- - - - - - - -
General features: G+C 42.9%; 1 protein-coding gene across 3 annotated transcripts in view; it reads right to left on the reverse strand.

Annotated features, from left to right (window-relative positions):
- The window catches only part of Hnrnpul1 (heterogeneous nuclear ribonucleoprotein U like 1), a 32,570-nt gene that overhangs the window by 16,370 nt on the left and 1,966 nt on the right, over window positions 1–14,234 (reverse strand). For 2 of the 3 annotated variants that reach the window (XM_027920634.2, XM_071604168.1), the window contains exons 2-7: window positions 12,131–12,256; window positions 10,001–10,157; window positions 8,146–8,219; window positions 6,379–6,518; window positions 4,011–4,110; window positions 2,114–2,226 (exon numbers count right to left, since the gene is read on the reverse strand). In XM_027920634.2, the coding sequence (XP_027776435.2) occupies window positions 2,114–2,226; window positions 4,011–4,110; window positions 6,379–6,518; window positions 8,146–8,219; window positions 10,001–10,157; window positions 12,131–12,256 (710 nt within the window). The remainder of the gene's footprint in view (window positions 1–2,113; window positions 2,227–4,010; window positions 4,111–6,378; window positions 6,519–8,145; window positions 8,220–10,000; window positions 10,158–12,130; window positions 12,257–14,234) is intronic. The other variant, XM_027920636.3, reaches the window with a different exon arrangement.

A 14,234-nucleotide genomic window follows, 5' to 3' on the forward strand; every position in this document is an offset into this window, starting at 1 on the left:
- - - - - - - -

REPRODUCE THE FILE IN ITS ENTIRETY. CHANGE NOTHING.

General features: G+C 42.9%; 1 protein-coding gene across 3 annotated transcripts in view; it reads right to left on the reverse strand.

Annotated features, from left to right (window-relative positions):
- The window catches only part of Hnrnpul1 (heterogeneous nuclear ribonucleoprotein U like 1), a 32,570-nt gene that overhangs the window by 16,370 nt on the left and 1,966 nt on the right, over window positions 1–14,234 (reverse strand). For 2 of the 3 annotated variants that reach the window (XM_027920634.2, XM_071604168.1), the window contains exons 2-7: window positions 12,131–12,256; window positions 10,001–10,157; window positions 8,146–8,219; window positions 6,379–6,518; window positions 4,011–4,110; window positions 2,114–2,226 (exon numbers count right to left, since the gene is read on the reverse strand). In XM_027920634.2, the coding sequence (XP_027776435.2) occupies window positions 2,114–2,226; window positions 4,011–4,110; window positions 6,379–6,518; window positions 8,146–8,219; window positions 10,001–10,157; window positions 12,131–12,256 (710 nt within the window). The remainder of the gene's footprint in view (window positions 1–2,113; window positions 2,227–4,010; window positions 4,111–6,378; window positions 6,519–8,145; window positions 8,220–10,000; window positions 10,158–12,130; window positions 12,257–14,234) is intronic. The other variant, XM_027920636.3, reaches the window with a different exon arrangement.

A 14,234-nucleotide genomic window follows, 5' to 3' on the forward strand; every position in this document is an offset into this window, starting at 1 on the left: